2. They wilt be men of martyr mould. "The souls of them that were beheaded for the witness of Jesus, and for the Word of God, and which had not worshipped the beast, neither his image, neither had received his mark upon their foreheads or in their hands" (ver. 4). The idea unquestionably is, not that the "souls" of the old martyrs who have long since departed will be brought back to this earth, but souls like theirs will exist in this age. Souls marked by invincible attachment to truth, by the most generous sentiments; Divine aspirations, and noble daring; feeling truth to be ever more precious than existence itself. This interpretation agrees with the interpretation which one is bound to give such scriptural language as that which speaks of the ministry of John, the ministry of Elijah, and the conversion of the Jews, as a "life from the dead."
3. They will be men possessing exclusive ascendancy. "But the rest of the dead lived not again" (ver. 5). In this glorious age there is no reproduction of those little and corrupt men who, in every age, have played the despot, both in Church and state. Your Herods and Caiaphases, your Henrys and your Lauds, will have no representatives in this glorious age. "The rest of the dead lived not again."
4. They will be men raised forever beyond the reach of all future evil. "Blessed and holy is he that hath part in the first resurrection: on such the second death hath no power" (ver. 6). Such men are delivered forever from all the influences and all the fears of Hades. What an age is this! Would it had dawned!
IV. THE EXTENSIVE DURATION OF THE WHOLE. "And shall reign with him a thousand years" (ver. 6). If you suppose that this is literal, that ten centuries are meant, it is a long period for the continuation of one moral scene in man's history. How short was the scene of primeval innocence! The scene of wickedness, too, is never long without being broken. Conscience is everlastingly breaking in upon, and disturbing, wickedness here. Ten centuries of unbroken holiness and peace for the world are a long period! But I am disposed to regard the period referred to here as much longer than ten centuries. A little interpretation would not agree either with the general structure of the book or with this passage. Nor would it fully meet the nature of the case. I therefore regard the period either as meaning three hundred and sixty-five thousand years, or some vast indefinite period of time. The Jews and other nations were in the habit of using the expression, "a thousand years," to denote a period of immense duration.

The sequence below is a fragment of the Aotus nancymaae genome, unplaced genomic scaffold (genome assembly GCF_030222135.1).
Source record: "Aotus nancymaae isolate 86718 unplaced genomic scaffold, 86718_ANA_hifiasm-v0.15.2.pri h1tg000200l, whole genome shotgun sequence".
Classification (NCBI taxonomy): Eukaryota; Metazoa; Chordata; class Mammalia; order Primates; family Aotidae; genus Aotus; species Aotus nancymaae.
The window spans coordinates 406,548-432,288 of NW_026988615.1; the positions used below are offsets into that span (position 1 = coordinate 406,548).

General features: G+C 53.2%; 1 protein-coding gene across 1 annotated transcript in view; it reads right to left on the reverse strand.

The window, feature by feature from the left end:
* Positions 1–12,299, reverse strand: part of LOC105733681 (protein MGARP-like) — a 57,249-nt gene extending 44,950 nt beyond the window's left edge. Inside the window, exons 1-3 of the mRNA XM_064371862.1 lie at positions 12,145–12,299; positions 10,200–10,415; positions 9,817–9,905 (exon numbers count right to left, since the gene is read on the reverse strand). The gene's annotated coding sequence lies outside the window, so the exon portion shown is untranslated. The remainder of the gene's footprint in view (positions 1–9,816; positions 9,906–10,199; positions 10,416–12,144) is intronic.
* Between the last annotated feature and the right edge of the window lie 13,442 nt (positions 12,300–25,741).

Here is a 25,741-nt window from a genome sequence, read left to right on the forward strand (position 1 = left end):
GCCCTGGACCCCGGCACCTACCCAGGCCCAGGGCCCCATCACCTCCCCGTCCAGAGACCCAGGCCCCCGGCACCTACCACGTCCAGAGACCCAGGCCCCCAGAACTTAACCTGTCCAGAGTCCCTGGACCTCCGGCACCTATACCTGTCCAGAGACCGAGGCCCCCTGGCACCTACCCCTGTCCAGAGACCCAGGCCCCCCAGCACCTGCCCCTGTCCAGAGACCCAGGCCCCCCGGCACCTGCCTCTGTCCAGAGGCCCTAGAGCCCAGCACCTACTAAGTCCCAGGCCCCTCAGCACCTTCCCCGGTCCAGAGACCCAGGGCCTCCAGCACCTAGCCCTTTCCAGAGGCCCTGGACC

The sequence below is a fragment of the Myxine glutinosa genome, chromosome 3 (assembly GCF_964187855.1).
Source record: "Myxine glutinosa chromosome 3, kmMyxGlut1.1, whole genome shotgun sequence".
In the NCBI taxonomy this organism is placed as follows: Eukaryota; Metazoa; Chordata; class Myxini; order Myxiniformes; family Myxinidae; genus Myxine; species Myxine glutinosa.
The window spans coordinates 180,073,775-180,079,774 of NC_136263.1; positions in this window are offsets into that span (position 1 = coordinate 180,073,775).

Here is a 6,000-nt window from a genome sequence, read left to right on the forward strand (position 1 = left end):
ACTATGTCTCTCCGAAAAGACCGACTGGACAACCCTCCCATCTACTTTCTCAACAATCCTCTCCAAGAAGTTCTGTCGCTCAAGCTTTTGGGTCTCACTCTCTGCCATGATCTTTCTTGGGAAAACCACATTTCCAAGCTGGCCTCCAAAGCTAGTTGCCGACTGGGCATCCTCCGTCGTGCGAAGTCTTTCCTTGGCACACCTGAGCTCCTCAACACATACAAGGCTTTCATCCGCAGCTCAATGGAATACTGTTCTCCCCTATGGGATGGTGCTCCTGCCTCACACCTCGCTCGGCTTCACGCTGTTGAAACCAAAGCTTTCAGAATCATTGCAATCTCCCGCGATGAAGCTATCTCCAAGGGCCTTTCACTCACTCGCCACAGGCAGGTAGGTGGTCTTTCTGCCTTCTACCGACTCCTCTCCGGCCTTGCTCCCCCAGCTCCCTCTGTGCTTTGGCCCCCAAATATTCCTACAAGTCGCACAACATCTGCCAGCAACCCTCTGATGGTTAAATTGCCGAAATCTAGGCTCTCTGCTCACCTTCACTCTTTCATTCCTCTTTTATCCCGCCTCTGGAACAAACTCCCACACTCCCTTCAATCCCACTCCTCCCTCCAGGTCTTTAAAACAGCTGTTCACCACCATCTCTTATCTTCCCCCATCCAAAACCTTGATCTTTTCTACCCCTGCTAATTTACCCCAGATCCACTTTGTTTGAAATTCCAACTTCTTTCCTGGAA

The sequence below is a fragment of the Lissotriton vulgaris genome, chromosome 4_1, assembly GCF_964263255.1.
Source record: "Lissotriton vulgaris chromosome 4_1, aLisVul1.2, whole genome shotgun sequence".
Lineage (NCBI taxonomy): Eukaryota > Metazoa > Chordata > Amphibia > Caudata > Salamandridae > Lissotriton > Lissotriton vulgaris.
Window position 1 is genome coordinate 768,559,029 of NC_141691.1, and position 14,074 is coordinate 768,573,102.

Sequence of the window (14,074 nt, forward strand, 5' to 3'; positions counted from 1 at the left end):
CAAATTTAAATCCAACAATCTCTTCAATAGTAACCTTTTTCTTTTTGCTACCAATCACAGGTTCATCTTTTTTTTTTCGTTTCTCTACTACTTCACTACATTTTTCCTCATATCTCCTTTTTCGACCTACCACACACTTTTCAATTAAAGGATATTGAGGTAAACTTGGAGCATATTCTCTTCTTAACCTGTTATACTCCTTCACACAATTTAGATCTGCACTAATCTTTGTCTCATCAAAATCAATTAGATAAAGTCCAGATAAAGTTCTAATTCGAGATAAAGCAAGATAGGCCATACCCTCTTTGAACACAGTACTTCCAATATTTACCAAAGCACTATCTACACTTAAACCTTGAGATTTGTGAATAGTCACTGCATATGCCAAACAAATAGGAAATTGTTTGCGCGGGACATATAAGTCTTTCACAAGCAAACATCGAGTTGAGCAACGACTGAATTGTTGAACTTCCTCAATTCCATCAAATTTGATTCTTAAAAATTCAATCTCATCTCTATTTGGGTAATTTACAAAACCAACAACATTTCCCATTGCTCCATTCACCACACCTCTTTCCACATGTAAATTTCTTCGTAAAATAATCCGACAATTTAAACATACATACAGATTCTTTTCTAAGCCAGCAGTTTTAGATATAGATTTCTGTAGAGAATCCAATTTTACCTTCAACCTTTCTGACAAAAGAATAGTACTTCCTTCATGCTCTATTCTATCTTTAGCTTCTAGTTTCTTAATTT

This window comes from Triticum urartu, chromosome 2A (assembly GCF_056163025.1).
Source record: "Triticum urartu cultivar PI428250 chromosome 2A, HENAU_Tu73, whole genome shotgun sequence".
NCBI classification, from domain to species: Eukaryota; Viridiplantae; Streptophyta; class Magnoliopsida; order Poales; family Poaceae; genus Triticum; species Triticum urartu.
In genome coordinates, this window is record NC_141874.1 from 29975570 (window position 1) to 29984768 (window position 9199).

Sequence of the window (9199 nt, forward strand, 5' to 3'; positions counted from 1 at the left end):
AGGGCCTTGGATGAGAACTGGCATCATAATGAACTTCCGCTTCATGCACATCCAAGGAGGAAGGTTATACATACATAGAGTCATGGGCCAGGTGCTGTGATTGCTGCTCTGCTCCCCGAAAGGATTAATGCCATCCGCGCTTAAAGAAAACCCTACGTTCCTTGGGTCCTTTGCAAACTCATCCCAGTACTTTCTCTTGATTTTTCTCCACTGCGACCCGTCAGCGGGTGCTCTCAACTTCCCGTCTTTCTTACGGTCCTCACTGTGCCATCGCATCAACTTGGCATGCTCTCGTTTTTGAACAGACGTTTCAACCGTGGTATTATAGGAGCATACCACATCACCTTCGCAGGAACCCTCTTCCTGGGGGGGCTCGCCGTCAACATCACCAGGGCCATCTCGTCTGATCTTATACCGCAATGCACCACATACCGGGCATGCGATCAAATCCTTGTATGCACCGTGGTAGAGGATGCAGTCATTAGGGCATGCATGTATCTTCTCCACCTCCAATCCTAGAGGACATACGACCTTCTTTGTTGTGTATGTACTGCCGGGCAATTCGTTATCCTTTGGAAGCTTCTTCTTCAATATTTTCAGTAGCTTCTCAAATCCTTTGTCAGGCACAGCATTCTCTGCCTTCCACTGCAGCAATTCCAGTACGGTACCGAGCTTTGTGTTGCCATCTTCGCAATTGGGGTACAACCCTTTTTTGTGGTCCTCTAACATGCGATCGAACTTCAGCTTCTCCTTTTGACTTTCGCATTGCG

1. This long period of holiness is a glorious set off against all the preceding ages of depravity and sin. When we think of the past ages of corruption, the millions who, from period to period, have passed away without a knowledge of the gospel, we are sometimes confounded. But all this may appear but as a few vibrations of a pendulum, when compared with the long ages of universal purity and peace. The lost, perhaps, will be as units to millions, compared with the saved.
2. This long period of holiness serves wonderfully to heighten our ideas of the grandeur of Christ's work. Although the influence of Christianity as yet is confessedly limited compared with the widespread districts lying on all hands beyond its present reach, still no one who honestly looks at its past history will be disposed to deny that its conquests over the minds, systems, and institutions of humanity are unparalleled in the history of religions, and far out measure the appreciative faculty of the world's greatest intellects. But, in the view of the effulgent ages before us, its past most brilliant achievements pale their fires. Hitherto its rays have only fallen in twilight dimness upon the summit of an isolated mountain here and there; but in the glorious time coming it shall flood the world in warm, cloudless, and life imparting light. Oh! let me learn, then, to estimate the greatness of Christ's work, not by what he has done or is doing, but by those glorious achievements of his which prophecy has foretold. Let me not judge in this respect before the time. Shall I judge the husbandman just as he commences the cultivation of one of the hundred acres committed to his care? or the architect just as the scaffolding is reared and a few stones are brought together? Still less will I dare pronounce upon the work of Christ until in the great eternity I shall behold redemption finished. - D.T.
Parallel VersesKJV: And cast him into the bottomless pit, and shut him up, and set a seal upon him, that he should deceive the nations no more, till the thousand years should be fulfilled: and after that he must be loosed a little season.
WEB: and cast him into the abyss, and shut it, and sealed it over him, that he should deceive the nations no more, until the thousand years were finished. After this, he must be freed for a short time.